Does anyone have a complete enough picture of davening by Chassidic groups around the world today to be able to say anything for or against the claim made in this article?

We hear many generalities today about the things we supposedly lack, but I wonder if we just haven't been sensitive enough or well-traveled enough to have seen the counterexamples.

 
At October 24, 2006 at 1:07:00 PM EDT, Blogger avakesh said...

The real difference between now and then is that then avodah was the province of the many and now only of a few. Communities versus individuals, that's the differences. Communities need a derech. Individuals will anyhow match and mix and find their unique path to the Ribbono Shel Olam.

 
At October 24, 2006 at 1:12:00 PM EDT, Blogger A Simple Jew said...

Some of the postings A Yid referred to can be found here here here and here

 
At October 24, 2006 at 1:38:00 PM EDT, Anonymous Smashed Hat said...

Bob Miller:

Davening is such a subjective thing -- who can say who's experiencing deveykus?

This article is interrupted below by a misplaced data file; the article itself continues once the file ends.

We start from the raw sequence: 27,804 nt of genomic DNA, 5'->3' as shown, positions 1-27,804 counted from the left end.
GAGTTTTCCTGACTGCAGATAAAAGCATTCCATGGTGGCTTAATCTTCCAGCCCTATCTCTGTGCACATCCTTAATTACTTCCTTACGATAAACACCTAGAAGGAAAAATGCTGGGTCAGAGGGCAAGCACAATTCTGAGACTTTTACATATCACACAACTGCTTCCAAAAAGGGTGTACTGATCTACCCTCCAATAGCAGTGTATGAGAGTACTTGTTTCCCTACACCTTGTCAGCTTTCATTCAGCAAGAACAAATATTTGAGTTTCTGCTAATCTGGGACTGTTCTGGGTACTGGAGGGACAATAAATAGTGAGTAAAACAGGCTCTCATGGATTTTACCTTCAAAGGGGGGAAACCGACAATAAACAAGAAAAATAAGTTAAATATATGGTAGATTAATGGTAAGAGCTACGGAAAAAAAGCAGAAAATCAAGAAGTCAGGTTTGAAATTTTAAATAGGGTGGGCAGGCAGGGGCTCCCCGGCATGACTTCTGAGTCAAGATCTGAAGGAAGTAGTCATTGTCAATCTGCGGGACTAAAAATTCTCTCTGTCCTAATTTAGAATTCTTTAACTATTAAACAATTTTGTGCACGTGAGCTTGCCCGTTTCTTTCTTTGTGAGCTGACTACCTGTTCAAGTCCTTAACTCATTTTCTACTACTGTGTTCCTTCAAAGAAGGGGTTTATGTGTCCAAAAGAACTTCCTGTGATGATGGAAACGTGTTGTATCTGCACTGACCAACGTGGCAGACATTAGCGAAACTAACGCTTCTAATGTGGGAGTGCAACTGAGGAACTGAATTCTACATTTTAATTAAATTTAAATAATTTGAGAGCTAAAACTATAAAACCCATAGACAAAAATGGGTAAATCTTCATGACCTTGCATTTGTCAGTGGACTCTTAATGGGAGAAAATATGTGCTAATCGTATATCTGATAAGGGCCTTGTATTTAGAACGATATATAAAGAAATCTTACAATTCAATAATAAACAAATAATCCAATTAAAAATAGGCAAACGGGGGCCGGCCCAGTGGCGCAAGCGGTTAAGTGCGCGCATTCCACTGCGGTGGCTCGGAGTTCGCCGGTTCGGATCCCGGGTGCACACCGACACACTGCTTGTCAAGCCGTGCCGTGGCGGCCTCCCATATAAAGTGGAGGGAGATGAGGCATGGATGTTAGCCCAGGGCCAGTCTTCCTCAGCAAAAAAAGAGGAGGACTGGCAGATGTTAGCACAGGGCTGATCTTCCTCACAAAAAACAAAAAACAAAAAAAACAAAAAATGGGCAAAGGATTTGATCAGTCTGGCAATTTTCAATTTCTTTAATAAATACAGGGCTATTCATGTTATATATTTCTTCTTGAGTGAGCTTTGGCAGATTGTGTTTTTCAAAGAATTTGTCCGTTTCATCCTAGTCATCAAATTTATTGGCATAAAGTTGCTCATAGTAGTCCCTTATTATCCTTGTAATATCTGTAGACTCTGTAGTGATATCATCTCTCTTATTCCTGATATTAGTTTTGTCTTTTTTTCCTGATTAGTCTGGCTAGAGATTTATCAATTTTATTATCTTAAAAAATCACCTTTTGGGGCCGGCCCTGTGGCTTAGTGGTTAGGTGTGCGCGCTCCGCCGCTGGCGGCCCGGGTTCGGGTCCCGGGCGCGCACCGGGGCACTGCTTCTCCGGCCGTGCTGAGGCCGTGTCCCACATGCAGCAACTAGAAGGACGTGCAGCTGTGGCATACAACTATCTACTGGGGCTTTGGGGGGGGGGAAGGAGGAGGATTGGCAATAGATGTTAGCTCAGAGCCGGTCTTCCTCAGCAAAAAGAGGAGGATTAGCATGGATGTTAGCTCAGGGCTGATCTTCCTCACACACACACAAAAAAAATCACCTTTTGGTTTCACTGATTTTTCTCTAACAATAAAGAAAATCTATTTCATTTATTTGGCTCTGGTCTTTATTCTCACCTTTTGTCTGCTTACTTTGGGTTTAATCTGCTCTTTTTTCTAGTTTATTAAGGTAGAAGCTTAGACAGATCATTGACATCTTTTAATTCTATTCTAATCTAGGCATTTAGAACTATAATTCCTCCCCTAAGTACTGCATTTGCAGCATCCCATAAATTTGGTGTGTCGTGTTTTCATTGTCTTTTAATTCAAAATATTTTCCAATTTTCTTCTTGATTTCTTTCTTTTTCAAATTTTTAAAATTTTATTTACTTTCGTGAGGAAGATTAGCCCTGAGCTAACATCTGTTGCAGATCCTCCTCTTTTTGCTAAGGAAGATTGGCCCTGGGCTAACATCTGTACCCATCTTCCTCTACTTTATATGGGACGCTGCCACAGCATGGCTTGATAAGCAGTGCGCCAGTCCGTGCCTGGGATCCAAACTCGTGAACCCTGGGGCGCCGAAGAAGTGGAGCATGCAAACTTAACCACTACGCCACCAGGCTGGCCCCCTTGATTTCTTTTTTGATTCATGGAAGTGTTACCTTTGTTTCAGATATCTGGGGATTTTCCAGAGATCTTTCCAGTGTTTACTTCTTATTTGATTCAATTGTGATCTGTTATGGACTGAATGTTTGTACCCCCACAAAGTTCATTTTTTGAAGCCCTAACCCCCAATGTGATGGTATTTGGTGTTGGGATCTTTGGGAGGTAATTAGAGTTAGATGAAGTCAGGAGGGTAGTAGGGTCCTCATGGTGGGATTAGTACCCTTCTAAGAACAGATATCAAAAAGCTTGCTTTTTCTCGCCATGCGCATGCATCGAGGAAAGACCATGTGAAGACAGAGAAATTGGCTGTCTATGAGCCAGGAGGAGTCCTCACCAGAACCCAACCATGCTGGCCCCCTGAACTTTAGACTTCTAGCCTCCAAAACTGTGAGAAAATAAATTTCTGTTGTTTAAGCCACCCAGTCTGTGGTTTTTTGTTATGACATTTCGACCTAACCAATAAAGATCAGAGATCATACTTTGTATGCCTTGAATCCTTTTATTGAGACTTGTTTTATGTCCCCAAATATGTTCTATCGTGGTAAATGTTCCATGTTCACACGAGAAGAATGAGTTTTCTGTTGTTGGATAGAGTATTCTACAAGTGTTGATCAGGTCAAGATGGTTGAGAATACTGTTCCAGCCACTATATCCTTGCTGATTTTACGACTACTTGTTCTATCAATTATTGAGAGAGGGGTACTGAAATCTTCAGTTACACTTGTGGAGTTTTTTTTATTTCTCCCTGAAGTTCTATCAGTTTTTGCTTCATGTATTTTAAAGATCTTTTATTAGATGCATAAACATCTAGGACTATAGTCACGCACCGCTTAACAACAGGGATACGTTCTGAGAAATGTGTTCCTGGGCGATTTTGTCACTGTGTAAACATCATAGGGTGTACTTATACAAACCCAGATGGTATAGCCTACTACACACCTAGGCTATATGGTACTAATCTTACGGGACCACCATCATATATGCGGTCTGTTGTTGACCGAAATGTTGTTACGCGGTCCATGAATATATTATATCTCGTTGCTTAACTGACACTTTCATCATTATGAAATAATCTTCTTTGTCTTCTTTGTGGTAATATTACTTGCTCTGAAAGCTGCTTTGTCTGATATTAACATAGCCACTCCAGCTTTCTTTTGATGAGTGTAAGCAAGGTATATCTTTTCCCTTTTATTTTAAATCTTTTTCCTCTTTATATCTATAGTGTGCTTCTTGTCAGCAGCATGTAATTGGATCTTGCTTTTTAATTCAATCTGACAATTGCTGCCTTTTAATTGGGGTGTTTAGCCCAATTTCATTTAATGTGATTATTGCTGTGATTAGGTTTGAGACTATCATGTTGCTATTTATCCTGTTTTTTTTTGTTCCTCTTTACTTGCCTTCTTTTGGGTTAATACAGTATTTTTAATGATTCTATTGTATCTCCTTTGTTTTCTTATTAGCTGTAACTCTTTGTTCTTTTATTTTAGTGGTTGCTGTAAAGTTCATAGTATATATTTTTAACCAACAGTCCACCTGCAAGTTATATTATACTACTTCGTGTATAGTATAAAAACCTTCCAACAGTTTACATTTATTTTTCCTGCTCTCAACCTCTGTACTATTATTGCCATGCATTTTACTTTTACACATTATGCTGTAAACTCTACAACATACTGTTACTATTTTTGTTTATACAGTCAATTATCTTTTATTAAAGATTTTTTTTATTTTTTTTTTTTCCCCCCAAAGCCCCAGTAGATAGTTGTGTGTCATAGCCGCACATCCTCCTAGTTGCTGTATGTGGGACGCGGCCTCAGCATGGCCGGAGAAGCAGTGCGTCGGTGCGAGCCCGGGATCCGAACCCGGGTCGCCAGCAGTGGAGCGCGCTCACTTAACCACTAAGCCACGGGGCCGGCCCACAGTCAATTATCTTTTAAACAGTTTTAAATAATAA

But to judge from outer appearances, there are still a number of Chassidic groups and smaller chaburas that stress intense davening: Breslov, Toldos Aharon, Toldos Avraham Yitzchok, Slonim, Karlin-Stolin, Stutchin (54th St Borough Park), Emunas Yisrael (16th Ave Borough Park), Rav Zilberger's chaburah (Yerushalayim), Rav Ehrlanger's chaburah (Yerushalayim), etc.

The Rebbes and roshei ha'chaburos of these groups do speak about deveykus, at least much more than in the broader "frummer velt."

But the emes is I davenned in Chaim Berlin on Simchas Torah morning and found it to be a high quality davening, too. This probably reflected the fusion of Mussar and Chassidus that Rav Dessler was recommending.

In the final analysis, it really depends on the individual, not so much on the group, just as long as the group situation is congenial to davening more deeply.

Maybe the criticism of contemporary Chassidus was not so strictly centered on davenning but in general on the de-emphasis of individual avodah, involving hisbodedus / hisbonenus / cheshbon ha'nefesh / limud pnimiyus ha'Torah in depth, and the dominance of the kehillah aspects of Chassidus, keeping away from secularism, and emphasis on kedushah.

All of this existed in the past, too, but maybe the emphasis has shifted. Especially after the Tzanzer Rov and other great Rebbes of the mid-1800s decided that "mysticism for the masses" was not succeeding, and began to put this stuff under wraps for those who were real mevakshim and who prepared themselves properly.